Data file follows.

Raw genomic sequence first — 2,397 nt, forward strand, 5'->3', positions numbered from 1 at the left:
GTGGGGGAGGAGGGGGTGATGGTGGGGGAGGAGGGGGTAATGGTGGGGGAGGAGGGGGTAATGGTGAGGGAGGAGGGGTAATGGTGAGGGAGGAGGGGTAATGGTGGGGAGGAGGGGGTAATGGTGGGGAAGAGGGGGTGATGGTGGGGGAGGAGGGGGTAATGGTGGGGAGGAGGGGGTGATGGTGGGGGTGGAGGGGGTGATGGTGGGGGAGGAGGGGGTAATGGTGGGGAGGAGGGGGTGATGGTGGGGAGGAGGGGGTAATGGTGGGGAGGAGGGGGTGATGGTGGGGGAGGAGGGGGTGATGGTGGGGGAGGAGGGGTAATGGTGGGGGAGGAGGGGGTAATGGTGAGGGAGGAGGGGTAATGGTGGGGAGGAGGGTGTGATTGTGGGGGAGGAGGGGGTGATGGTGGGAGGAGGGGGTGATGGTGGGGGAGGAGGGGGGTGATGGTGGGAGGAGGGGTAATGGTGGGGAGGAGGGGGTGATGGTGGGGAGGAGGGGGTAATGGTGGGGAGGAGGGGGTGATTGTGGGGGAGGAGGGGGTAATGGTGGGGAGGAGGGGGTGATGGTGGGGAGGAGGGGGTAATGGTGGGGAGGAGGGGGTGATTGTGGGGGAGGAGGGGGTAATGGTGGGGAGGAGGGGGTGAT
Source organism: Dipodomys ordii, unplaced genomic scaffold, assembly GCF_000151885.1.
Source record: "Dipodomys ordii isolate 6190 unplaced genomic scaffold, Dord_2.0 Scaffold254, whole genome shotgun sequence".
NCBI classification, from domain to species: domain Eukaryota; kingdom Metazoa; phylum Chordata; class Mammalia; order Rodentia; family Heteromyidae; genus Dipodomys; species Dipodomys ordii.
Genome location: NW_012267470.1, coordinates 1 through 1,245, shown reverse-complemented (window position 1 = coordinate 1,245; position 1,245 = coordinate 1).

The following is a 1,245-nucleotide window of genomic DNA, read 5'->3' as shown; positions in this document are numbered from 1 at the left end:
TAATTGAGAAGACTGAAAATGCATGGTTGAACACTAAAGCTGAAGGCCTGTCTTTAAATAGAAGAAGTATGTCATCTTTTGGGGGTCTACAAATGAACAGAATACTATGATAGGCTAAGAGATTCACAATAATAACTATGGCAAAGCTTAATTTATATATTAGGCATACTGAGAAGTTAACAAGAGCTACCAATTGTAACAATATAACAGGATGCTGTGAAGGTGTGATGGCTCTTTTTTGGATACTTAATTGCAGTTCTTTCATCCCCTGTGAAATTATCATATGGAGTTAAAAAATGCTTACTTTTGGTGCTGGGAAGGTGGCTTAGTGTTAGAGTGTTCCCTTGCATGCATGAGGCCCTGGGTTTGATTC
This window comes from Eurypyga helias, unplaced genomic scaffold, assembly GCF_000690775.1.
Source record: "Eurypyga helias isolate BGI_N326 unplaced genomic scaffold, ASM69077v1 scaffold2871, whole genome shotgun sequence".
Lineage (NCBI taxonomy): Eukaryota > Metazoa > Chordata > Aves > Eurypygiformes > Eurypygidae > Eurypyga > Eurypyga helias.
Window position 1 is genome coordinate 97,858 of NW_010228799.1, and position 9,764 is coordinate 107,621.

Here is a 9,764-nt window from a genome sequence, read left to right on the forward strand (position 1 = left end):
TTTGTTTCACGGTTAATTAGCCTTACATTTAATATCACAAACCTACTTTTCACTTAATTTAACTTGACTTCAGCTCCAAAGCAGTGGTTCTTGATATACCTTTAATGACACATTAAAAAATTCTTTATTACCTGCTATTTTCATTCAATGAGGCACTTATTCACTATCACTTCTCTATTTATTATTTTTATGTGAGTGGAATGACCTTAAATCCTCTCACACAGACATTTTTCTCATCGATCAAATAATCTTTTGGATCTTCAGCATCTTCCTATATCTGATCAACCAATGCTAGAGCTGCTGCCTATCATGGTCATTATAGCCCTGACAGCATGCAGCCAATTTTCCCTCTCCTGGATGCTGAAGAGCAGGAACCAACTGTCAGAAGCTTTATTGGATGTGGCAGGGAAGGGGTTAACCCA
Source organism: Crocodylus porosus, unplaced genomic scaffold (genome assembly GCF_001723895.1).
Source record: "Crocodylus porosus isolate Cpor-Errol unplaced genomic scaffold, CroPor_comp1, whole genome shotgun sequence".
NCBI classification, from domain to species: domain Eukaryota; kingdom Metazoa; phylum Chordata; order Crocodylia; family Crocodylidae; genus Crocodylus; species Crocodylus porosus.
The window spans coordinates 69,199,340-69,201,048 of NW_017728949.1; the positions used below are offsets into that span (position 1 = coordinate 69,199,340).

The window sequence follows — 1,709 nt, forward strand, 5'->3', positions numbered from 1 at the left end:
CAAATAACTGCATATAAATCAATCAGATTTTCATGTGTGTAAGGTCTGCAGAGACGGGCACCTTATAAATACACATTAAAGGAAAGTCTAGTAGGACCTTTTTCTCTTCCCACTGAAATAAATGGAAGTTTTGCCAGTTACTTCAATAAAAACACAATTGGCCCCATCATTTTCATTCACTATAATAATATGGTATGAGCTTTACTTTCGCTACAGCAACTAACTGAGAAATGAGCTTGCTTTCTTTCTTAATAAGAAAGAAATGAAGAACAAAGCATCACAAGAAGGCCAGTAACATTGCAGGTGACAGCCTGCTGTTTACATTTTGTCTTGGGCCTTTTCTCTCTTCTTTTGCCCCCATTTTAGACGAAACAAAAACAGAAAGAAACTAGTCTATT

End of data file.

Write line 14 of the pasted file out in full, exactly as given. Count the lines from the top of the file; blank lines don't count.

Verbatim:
TTTGTTTCACGGTTAATTAGCCTTACATTTAATATCACAAACCTACTTTTCACTTAATTTAACTTGACTTCAGCTCCAAAGCAGTGGTTCTTGATATACCTTTAATGACACATTAAAAAATTCTTTATTACCTGCTATTTTCATTCAATGAGGCACTTATTCACTATCACTTCTCTATTTATTATTTTTATGTGAGTGGAATGACCTTAAATCCTCTCACACAGACATTTTTCTCATCGATCAAATAATCTTTTGGATCTTCAGCATCTTCCTATATCTGATCAACCAATGCTAGAGCTGCTGCCTATCATGGTCATTATAGCCCTGACAGCATGCAGCCAATTTTCCCTCTCCTGGATGCTGAAGAGCAGGAACCAACTGTCAGAAGCTTTATTGGATGTGGCAGGGAAGGGGTTAACCCA